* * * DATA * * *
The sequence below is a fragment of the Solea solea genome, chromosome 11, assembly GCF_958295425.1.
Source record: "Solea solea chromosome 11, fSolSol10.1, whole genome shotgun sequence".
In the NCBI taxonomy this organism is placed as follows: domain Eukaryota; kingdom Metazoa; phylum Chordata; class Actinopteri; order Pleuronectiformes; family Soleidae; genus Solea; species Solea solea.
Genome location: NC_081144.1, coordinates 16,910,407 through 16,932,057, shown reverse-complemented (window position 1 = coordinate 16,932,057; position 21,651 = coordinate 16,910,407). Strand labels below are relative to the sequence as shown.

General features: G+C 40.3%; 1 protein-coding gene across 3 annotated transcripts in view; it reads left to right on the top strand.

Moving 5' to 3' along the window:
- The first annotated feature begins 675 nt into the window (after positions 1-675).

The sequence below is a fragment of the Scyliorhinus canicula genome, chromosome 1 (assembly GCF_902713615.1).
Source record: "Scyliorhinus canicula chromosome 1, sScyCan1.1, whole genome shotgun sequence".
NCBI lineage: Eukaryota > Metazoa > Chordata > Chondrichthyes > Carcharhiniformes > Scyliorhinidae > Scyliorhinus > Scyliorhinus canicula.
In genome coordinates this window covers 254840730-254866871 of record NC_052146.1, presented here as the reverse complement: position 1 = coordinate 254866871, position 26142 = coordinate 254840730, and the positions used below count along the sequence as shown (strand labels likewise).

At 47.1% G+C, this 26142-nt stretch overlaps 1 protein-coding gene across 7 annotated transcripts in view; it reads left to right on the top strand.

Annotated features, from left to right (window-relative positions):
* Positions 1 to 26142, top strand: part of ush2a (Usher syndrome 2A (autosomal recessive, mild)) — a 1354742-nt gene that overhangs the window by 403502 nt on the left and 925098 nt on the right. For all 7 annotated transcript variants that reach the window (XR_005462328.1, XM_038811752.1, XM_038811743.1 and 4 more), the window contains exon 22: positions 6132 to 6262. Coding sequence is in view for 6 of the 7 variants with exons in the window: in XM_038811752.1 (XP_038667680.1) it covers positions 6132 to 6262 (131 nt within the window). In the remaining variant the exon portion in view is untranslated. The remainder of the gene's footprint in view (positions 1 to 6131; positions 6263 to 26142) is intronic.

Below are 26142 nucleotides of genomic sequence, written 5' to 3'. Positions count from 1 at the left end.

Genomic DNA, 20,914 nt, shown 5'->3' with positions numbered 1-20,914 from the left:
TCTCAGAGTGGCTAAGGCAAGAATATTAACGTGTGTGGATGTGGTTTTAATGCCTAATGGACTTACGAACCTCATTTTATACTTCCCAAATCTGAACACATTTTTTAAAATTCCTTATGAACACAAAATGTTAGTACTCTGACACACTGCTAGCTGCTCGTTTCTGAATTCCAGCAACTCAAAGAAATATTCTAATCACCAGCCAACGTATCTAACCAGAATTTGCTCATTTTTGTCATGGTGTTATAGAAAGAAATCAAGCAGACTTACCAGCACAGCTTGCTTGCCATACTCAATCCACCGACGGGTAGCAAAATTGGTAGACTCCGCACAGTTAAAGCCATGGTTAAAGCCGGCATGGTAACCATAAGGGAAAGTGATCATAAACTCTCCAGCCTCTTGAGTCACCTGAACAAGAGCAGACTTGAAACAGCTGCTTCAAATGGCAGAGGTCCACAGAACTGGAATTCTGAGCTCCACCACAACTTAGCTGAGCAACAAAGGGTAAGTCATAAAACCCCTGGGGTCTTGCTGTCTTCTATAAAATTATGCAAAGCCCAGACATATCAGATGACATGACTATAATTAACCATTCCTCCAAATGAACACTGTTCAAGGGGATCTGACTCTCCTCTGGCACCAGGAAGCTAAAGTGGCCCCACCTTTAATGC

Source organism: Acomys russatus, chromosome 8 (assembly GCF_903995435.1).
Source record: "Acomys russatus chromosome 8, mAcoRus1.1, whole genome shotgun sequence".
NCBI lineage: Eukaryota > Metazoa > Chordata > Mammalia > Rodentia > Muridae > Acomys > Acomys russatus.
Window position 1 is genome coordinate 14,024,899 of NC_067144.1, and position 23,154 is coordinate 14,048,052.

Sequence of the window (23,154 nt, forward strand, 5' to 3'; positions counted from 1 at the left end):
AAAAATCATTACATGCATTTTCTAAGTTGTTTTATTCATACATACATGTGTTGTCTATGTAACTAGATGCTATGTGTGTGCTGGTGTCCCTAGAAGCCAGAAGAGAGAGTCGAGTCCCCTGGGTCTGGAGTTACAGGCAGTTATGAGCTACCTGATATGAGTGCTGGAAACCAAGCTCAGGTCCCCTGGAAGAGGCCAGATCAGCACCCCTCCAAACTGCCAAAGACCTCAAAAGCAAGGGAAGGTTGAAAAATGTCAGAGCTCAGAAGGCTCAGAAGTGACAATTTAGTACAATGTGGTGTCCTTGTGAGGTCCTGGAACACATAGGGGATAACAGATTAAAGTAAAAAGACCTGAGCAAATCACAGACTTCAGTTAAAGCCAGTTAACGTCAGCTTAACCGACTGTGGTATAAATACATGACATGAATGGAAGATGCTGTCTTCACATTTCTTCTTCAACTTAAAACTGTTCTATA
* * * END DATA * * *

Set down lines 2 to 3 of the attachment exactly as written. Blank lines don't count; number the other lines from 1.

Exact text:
Source record: "Solea solea chromosome 11, fSolSol10.1, whole genome shotgun sequence".
In the NCBI taxonomy this organism is placed as follows: domain Eukaryota; kingdom Metazoa; phylum Chordata; class Actinopteri; order Pleuronectiformes; family Soleidae; genus Solea; species Solea solea.